Fundraising fatigue (and a confession)
We’re selling candy again.
Not the boxes of Fannie May chocolates we sold last fall to support the band program.
These chocolate bars will help fund the eighth-grade field trip.
By my count, it’s our sixth fundraiser of the school year, split among our two children.
We have golfed, walked, bought sweatshirts, sold concert tickets and consumed mounds of chocolate to raise money for bands, sports teams, PTA projects, field trips and I’m not sure what else. And I missed one fundraiser altogether (cheesecakes, maybe?).
That doesn’t include the popcorn, raffle tickets, oranges and seven boxes (so far) of Girl Scout cookies we have purchased from family and friends. (I’m pretty sure I ate an entire sleeve of peanut butter sandwich cookies without breathing last week.)
I am so thankful for the people who buy stuff from us that I’m happy to chip in. And I am a sucker: I cannot in good conscience walk past those earnest Cub Scouts selling popcorn in the grocery store without shelling out 10 bucks.
But I fear donor fatigue might be setting in among our loved ones. I dread sending out the group email begging for cash several times each fall.
A few years ago, our elementary school’s PTA decided to put the kibosh on the annual wrapping paper fundraiser in favor of a walkathon, for several reasons: our kids wouldn’t have to peddle gift wrap or other things people didn’t really need; parents wouldn’t have to buy gift wrap or other things we didn’t really need; and a walkathon would encourage fitness while raising money at a fun, schoolwide event.
All well and good. However, my family liked the wrapping paper fundraiser. My sisters would stock up on Christmas bags and gift tags every fall (we do Christmas in a big way), so it was actually useful.
The walkathon meant we had to ask them for money outright, and in return they’d get ... a warm fuzzy feeling. I never quite found the right sales pitch.
Luckily we have generous relatives, and they like the fitness aspect.
They also pony up for the band’s annual golf outing (more exercise) and Fannie May candy sales (negating the exercise). But at some point in the year I stop asking.
Here’s my dirty little fundraising secret: I make up contributions.
I don’t stiff the charity. But in lieu of guilting our family and friends into donating again — or worse, going door-to-door — I just write a check.
I buy a table for the jazz band concert instead of asking friends to shell out $28 a head.
For the annual “Jump Rope for Heart,” I fill the sheet with the names of relatives and fictitious donation amounts, then write a check for the total. (In-laws who have different last names provide the best cover.)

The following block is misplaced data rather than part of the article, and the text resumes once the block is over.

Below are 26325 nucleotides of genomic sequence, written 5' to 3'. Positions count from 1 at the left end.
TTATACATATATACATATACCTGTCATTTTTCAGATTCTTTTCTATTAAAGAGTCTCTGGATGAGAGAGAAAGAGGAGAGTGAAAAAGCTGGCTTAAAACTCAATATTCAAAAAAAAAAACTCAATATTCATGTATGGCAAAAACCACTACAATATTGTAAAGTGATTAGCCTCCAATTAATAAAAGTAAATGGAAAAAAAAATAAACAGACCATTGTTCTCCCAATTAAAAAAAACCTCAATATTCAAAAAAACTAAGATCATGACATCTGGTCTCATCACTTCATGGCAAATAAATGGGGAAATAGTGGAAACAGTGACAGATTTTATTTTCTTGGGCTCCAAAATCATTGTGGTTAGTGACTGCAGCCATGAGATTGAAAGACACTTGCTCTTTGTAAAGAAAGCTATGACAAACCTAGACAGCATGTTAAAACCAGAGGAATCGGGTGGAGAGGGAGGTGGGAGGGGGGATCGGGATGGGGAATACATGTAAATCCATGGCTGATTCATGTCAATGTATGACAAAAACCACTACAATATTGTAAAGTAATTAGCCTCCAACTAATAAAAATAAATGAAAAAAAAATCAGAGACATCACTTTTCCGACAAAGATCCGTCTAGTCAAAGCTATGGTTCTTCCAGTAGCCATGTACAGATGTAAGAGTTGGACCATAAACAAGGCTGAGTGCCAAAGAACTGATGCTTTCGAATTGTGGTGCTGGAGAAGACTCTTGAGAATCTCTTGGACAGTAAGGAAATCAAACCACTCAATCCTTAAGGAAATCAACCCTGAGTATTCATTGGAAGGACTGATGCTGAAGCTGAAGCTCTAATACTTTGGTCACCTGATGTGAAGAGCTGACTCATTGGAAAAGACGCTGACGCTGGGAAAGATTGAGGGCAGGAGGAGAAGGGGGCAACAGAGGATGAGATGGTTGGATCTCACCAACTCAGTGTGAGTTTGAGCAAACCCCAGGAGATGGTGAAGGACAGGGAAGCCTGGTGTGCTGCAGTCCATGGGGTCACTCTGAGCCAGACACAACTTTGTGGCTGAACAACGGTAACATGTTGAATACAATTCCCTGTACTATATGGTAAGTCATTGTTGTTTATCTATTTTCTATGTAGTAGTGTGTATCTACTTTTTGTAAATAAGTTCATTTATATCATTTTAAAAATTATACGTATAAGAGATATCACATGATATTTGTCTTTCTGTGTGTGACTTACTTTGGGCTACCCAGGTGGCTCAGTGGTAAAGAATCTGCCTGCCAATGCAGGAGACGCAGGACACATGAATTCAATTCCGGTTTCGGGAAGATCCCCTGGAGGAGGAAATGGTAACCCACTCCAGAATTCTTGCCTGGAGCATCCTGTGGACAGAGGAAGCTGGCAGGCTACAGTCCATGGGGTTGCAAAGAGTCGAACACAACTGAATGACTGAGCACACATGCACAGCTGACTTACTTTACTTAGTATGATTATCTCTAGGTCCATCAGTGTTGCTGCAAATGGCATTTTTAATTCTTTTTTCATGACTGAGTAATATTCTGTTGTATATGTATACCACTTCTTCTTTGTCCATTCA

The trick is to give just enough for respectability but not enough to qualify your child for the plastic prizes you will end up donating to Goodwill.
Kids’ fundraisers are big business. Girl Scout cookies alone are an $800 million-a-year empire.
They’re all good causes. Our PTA does marvelous things for our elementary school. The band program at the middle school is nationally known. The American Heart Association is personal for us. And who doesn’t love the Girl Scouts (and their demon cookies)?
But even fundraisers admit to some fundraising fatigue.
Melissa Guthrie, office coordinator for the Girl Scouts of Central Illinois in Champaign, is surrounded by Girl Scout cookies at her job these days. She and her co-workers buy more than their fair share — they’re practically within arm’s reach all day long, a little too perfect for snack time.
“Our thinking is that we have to load and unload all of these boxes into our troop leaders’ cars, so we’re working it off,” she explains.
Works for me.
But her nieces are also selling cookies, her son’s Boy Scout popcorn sale begins soon, and the Jump Rope for Heart fundraiser is coming up in a couple of weeks.
It’s a year-round thing for parents, she says, and it can be overwhelming. But “it’s all a good cause. I give a little bit to every organization.”
In my humble opinion, candy bars are the way to go. At just $1 each, they don’t require a big commitment. Much easier to pawn off on co-workers.
I figure I’m doing them a favor. Journalists need their chocolate fix.
I promised my entrepreneurial son I could sell the entire box in one day in our newsroom. I was slightly off: it took a couple days to sell all 52 candy bars — to not very many people.
In fact, they clamored for more. So we signed up for a second box, but couldn’t get it until we turned in the proceeds from the first.
I was writing a check one morning before school when my son informed me that it was cash only.
Slight problem: I had eaten several candy bars (we won’t bother with numbers here), planning to pay later. And I didn’t even have my usual $3 to make up the deficit.
Just as I was about to raid my banker-daughter’s wallet — where does she get all this cash? — my husband came through.
There’s already a serious dent in the second box. And I haven’t eaten one. Yet.
Julie Wurth blogs about kids and families and covers the University of Illinois for The News-Gazette. Leave a comment below or contact her at 351-5226, firstname.lastname@example.org or Twitter.com/jawurth.